» Americans on both sides come together over food policy

AGRICULTURAL ECONOMICS

Americans on both sides come together over food policy

Story by Brian Wallheimer

June 1, 2020

P

olarization has increased over the last two decades, pushing Americans on the left and right of the political spectrum farther apart. But we’ve long set aside our differences to break bread together, and there’s evidence that food is one area in which Democrats and Republicans are actually growing closer politically.

In 2011, Purdue University’s Jayson Lusk measured public opinion related to food policy based on political ideology. He, along with Christina Biedny and Trey Malone from Michigan State University, re-examined those issues in a 2018 survey and found that rather than growing apart, Republicans and Democrats have come closer together in several areas over that time.

“Our results suggest that a widening political rift in the United States is not observed in food and agricultural policy opinions, but rather that partisan voters have become increasingly interventionist,” the economists say in a paper published in the journal Applied Economic Perspectives and Policy. “Concurrently, we find that public opinions in the United States, as a whole, have become more heterogeneous on many food policy issues.”

Americans are looking to the government to ensure the safety of food and promote healthy food, with 75 percent of respondents in 2018 favoring more authoritarian intervention. In particular, respondents wanted more government action to ensure safe food. And 12 percent more 2018 respondents wanted the government to act on ensuring food is healthy.

Republicans shifted the most toward increased regulation when it comes to access to organic, local, healthy and affordable food. The only area in which Republicans maintained a belief that less government intervention was necessary was in policies regarding fast food.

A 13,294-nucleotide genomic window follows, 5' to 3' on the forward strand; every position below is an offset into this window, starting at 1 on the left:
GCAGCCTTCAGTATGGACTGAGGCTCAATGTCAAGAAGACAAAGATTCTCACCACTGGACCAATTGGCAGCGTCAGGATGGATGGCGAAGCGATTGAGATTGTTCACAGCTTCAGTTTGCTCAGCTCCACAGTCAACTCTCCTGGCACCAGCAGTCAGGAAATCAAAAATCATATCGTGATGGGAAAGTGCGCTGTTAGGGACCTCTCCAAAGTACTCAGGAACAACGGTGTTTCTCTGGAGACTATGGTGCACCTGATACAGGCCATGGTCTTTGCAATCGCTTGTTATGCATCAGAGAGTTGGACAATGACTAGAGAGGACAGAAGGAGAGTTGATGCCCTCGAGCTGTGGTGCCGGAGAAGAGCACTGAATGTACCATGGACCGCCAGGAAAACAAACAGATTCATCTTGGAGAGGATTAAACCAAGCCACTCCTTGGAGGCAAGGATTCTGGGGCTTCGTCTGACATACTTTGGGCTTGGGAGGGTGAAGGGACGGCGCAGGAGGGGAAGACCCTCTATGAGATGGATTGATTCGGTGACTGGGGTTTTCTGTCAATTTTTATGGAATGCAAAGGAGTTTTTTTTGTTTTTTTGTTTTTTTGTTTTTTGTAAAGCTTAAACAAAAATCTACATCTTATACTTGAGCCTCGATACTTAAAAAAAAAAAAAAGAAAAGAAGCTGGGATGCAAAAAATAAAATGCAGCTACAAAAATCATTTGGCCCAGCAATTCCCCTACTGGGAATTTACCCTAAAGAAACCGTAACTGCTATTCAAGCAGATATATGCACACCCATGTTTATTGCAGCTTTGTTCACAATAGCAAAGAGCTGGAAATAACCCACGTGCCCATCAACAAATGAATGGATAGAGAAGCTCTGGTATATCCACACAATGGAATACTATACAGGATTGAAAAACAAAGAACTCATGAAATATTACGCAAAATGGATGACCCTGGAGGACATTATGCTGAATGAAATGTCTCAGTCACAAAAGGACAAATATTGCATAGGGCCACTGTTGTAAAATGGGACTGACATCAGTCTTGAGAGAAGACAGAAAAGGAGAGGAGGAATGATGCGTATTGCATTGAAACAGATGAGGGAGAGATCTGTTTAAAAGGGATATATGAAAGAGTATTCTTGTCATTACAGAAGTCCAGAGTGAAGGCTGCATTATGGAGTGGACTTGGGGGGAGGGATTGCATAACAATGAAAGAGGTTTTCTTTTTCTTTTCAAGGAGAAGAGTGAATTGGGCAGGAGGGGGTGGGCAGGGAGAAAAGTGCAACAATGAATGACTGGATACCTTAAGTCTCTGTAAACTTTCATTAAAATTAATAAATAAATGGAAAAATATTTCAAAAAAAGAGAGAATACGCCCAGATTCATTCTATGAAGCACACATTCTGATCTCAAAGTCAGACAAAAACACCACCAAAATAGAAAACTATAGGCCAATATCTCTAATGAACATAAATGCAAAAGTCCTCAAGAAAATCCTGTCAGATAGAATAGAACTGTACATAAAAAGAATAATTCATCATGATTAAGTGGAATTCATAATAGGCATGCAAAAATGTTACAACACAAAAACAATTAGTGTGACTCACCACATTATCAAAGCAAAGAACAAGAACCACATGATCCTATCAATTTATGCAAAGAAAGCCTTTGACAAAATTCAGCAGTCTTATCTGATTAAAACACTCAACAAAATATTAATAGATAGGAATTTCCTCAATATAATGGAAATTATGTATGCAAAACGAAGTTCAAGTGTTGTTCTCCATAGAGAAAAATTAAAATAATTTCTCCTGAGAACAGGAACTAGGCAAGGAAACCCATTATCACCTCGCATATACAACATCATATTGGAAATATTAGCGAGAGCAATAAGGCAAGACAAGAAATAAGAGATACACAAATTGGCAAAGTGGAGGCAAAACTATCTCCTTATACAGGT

“I find that kind of surprising in some ways because more regulation doesn’t tend to be people’s default position on other issues,” said Lusk, head of Purdue’s Department of Agricultural Economics. “Our food system is better than it’s ever been before, but people don’t see it that way. That may come from concerns about food safety and a lack of knowledge about food production.”

Democrats shifted more strongly in favor of government control in the areas of food safety and food technology.

Jayson Lusk
Jayson Lusk
Trey Malone
Trey Malone
Farmers Market Produce
Despite widening polarization, Democrats and Republicans have come closer together on their political beliefs surrounding access to local foods, according to Purdue University research. (Purdue Agricultural Communication photo)

Republicans and Democrats converged on issues surrounding organic food and local food, driven by changes in Republican opinions. Malone said that makes sense because of how people think about food.

“People tend to be very pro-agriculture, and that means the agriculture they think of the most. That tends to be the nostalgic idea of small farms growing food locally,” said Malone, an assistant professor in MSU’s Department of Agricultural, Food, and Resource Economics. “The local food system, in my mind, has always been a bi-partisan issue.”

Lusk thinks little attention on these issues from the media and politicians likely keeps people from immediately defaulting to a particular party ideology as they might on other issues.

“This is an issue not well-defined by political parties. People don’t know how to answer according to their political intuitions,” Lusk said.

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